That first year we found out about Bo’s condition, I was almost frantic. I can’t explain my reaction, but I started to have anxiety attacks, sometimes just walking around the block taking deep breaths, trying to make the stone in my chest go away. When he went somewhere, I paced the house, and if he didn’t come home when I thought he should, I was sure he was lost and actually expected the police to come to the door. If the phone rang, I held my breath. I could barely hold myself together …
You see, I was sure the condition would progress rapidly, stealing him away from me in great chunks of loss.
Now it is four years later and I have learned that he is indeed being stolen away from me, but insidiously, in small steps, disappearing in so many ways …. words, ideas, short– and now long-term- memories. I know that he lives in the moment, yet sometimes I can almost forget because we don’t have the kind of conversations that reveal his changes. There is a repetitiveness to our lives, the everyday events, the same questions and interchanges: meals, cats, lawn, my mother …. the things he knows. His reality.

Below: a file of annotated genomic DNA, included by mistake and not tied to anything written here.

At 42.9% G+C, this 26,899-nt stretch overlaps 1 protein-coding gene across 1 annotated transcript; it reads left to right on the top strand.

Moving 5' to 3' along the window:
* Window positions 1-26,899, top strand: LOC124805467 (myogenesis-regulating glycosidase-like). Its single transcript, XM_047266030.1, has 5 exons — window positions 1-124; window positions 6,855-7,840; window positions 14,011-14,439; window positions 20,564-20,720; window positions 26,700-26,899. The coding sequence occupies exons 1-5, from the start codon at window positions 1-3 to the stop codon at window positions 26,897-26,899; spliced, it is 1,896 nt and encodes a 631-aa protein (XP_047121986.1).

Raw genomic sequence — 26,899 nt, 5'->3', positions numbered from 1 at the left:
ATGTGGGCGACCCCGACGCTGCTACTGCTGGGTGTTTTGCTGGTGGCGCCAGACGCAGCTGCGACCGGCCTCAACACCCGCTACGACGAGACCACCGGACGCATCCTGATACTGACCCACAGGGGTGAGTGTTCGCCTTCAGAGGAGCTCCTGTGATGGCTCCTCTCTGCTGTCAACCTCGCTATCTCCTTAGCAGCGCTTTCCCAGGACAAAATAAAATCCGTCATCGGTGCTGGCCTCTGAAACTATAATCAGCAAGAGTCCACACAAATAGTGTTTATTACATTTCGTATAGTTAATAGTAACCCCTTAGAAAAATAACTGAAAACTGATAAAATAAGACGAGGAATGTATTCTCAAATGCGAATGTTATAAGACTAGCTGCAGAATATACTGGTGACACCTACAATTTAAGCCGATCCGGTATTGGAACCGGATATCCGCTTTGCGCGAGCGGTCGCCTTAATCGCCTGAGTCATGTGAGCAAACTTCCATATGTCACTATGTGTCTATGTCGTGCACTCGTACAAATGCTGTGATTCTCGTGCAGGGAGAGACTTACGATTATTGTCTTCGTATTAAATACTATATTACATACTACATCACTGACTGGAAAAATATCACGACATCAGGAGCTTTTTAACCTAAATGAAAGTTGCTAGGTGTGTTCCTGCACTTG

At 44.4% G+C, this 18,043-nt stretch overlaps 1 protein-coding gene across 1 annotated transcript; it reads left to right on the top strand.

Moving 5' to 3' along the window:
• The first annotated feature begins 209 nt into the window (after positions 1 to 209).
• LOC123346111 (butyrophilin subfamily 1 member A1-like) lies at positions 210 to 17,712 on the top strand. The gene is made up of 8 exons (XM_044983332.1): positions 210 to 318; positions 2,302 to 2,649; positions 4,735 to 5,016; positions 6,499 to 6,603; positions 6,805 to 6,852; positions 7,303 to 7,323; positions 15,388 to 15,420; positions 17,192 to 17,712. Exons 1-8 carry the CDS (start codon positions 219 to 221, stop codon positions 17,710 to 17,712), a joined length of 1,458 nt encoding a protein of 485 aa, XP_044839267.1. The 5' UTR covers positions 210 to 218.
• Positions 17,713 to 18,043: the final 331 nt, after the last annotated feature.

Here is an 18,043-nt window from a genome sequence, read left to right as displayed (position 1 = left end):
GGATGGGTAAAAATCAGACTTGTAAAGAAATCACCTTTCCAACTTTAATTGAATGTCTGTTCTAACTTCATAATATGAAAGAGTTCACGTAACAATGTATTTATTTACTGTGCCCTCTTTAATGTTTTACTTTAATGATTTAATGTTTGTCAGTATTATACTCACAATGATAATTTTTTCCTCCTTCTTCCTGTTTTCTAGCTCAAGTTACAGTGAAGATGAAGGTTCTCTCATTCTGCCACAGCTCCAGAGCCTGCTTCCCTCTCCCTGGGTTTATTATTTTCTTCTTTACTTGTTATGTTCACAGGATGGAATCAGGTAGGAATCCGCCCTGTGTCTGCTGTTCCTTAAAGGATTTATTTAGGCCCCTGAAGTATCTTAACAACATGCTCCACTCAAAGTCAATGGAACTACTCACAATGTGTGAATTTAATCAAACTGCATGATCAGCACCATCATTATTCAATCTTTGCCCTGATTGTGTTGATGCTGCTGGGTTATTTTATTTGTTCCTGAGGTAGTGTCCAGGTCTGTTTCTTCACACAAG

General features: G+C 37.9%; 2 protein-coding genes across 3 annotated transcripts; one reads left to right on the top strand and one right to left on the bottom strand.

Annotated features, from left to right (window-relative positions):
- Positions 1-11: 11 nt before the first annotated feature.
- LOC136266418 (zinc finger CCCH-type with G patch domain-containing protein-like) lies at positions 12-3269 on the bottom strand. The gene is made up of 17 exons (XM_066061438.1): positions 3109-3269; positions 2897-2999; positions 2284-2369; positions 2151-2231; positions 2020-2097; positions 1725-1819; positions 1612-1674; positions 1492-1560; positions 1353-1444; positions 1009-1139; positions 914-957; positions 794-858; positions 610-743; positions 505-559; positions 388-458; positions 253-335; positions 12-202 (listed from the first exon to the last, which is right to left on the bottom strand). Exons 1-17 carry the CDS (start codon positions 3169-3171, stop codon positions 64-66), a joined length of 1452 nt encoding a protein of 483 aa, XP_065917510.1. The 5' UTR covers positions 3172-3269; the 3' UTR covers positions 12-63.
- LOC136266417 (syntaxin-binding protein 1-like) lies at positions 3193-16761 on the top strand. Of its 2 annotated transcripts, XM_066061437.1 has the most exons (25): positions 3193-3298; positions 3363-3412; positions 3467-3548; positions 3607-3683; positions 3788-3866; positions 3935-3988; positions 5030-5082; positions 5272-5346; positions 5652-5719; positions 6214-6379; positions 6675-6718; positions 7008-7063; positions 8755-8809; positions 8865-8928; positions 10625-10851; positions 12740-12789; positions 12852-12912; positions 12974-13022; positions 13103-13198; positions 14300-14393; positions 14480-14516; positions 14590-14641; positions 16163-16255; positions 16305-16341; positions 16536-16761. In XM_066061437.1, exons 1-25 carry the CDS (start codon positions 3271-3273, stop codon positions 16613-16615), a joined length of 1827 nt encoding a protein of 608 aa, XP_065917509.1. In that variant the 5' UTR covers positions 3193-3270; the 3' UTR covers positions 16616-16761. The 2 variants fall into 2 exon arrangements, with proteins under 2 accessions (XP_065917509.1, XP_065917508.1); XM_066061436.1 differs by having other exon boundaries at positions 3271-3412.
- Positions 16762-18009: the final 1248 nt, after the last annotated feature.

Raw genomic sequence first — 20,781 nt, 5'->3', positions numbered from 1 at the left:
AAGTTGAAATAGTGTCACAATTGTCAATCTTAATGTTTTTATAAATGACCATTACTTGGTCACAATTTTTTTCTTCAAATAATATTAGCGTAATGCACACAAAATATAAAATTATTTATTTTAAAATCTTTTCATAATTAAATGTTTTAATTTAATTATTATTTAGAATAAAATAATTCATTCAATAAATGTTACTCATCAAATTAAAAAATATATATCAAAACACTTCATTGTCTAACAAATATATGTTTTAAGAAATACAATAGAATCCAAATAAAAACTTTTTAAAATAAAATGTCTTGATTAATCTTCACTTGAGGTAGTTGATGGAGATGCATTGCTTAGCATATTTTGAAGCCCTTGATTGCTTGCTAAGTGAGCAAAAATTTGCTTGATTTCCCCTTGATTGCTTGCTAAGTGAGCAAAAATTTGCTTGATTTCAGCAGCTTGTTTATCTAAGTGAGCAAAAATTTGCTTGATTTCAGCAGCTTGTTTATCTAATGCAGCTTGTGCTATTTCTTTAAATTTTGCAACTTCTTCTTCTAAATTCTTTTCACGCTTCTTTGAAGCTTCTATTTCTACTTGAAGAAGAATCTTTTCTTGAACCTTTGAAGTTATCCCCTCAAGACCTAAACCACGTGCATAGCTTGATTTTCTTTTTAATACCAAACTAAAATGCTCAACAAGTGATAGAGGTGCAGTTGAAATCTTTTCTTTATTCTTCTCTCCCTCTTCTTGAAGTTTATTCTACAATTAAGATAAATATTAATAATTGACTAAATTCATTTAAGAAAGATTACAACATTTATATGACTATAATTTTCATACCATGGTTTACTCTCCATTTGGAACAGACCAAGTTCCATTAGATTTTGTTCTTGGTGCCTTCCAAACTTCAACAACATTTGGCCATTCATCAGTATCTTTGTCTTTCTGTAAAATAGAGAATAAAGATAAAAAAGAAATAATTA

But now I see a new loss creeping up on us: the loss of language. He’s losing words and thought step-by-step in reverse.
I found this note on the kitchen table last week:
“C.B.S. farmacy called” My heart nearly broke. I knew this would come one day but I hoped not so soon.
Yesterday there was another note, this one barely decipherable:
“Eyer is bussing” (my ear is buzzing) and then “Tuesto Gas Tues Aug 30” (which I couldn’t interpret and he had no idea what it meant.)
Sometimes when he can’t find words, he gestures or just stops talking. What kind of plant (pie) do you have? Where is the (arm raised and pointing) ???? (deodorant)
“Where is my machine?” He stood in the front hall making the motions of pushing a vacuum cleaner. “The vacuum?” I asked. “Yeah.”
It reminds me of the concept of schemata and reading comprehension that I teach in my classes. Our brains are like a filing cabinet, with each piece of new information filtered into its related folder. As Bo reaches for a lost word, he goes into the file folder and retrieves a related word. Sometimes the folder can’t be accessed and there’s silence as he searches; then I help to fill in the blank. This is happening more. This afternoon, for example, he asked me if I wanted the “black box” (my briefcase) put into my car. Later he asked me if I had a “brush” (as he made the motions of putting up an umbrella.)
I cannot imagine the frustration he must feel. We were walking around the block the other day when I commented on the beauty of the huge, old trees. “Have you looked… is it better than …” he tried to ask, and as I helped him with questions, I found out he was trying to ask me if our town is a really good one compared to others. We’ve lived here since 1976 and he always knew the answer.